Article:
Lenora Brown looks at life as a series of stages. And, as she prepares to celebrate her 100th birthday Monday, there are a lot of them to look at.
She grew up in the Land Between the Lakes area, the daughter of Samuel and Rosa Duncan. She later settled in Princeton, where her husband, Richard, operated a furniture store for many years after his military service ended, and worked as a bookkeeper until retiring at the age of 75.
She has lived in Paducah since 1986.
Brown has seen all the wars since World War II, survived the great flood of 1937, and is now learning to deal with what she describes as “one of the worst things I’ve ever lived through,” the COVID-19 global pandemic.
“All my life, I’ve never smoked, I’ve never drank, and I guess, maybe good food,” said Brown, when asked about her longevity.
“I was raised mostly in the country. We had all kinds of good food, never had a doctor, we were always healthy. All of us lived a long life, and a simple life,” she said, noting her twin sister, Dora, lived to be 96, and her brother, Jim, 92.
Her birthday celebration will also be a “simple” affair, dinner with family at her granddaughter’s house in Murray, although her daughter Janet Shepherd, of Paducah, promises there are a few surprises planned.
“When we get together, we don’t watch TV or just ‘yak’ much, we play cards,” said Brown, of a passion that may date back to playing Old Maid as a child with cards her mother made.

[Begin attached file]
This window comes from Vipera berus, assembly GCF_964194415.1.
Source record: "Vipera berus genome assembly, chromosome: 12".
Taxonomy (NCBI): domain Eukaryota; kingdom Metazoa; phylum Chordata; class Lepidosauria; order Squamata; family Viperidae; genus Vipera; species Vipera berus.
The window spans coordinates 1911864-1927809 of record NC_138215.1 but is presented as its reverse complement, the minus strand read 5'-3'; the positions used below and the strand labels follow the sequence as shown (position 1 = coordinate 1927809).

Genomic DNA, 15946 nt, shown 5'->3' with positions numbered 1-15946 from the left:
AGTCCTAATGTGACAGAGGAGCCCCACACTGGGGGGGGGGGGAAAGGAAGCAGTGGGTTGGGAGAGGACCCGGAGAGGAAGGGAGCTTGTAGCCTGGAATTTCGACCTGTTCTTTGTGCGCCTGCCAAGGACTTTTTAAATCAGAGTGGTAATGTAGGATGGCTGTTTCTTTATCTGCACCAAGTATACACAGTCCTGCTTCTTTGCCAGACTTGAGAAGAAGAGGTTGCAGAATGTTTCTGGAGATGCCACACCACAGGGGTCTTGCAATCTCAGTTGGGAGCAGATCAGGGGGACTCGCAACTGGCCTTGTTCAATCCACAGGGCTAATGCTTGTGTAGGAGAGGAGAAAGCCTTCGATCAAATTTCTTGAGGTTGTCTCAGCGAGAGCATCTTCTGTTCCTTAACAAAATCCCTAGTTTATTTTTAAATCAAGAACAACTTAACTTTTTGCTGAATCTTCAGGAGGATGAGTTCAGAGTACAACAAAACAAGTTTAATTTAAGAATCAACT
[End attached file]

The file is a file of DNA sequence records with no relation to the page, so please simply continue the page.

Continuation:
She attended a one-room schoolhouse where she had her father as a teacher.
Later, due to the difficulty of crossing the river daily by ferry boat to get from their home to attend high school, Brown and sister were separated from their parents for four years, renting space in different homes with cooking privileges so they could prepare their own food.
Brown and her sister faced another challenge related to the rising river and separation from their parents — the 1937 flood.
“It rained — kind of like the Bible talks about — every day,” she said. “That water on the Cumberland River there at Eddyville started rising, coming up more and more.”
“Mother and daddy were over at Land Between the Lakes, no radio, no telephone ... they didn’t know where we were, or if we had anything to eat,” said Brown. “My dad said mother cried every day, ‘What are we going to do about the twins?’ ”
The sisters learned the government was providing a boat to take anyone who needed to go to the Land Between the Lakes area. Once on land, they still had to walk about six miles to reach their parents for a tearful reunion.
The next stage involved a young soldier, the nephew of her boss at the time. After he was introduced at the office, Richard Brown later showed up on the Duncan’s doorstep asking if Lenora would accompany him to a basketball game between Princeton and Kuttawa.
“I couldn’t refuse him, my goodness, he was a good-looking guy,” she said.
The two married after Richard left military service at the end of World War II. He served in the South Pacific on Tinian Island, where the Enola Gay was stationed.
They settled in Princeton “where everybody new Richard” and operated a furniture store, according to Brown. Her husband died in 1975 of a brain tumor at the age of 53. She remained in Princeton for another 11 years before moving to Paducah.
In the current stage of her life, Brown enjoys time with friends and family.
“I feel very well. I live here by myself, do my own cooking, a little bit of house work and I love to play bridge,” she said, while noting the current coronavirus has impacted her hobby.
“As far as my life is concerned, the Lord’s been good to me. I’m happy and I have a good time.”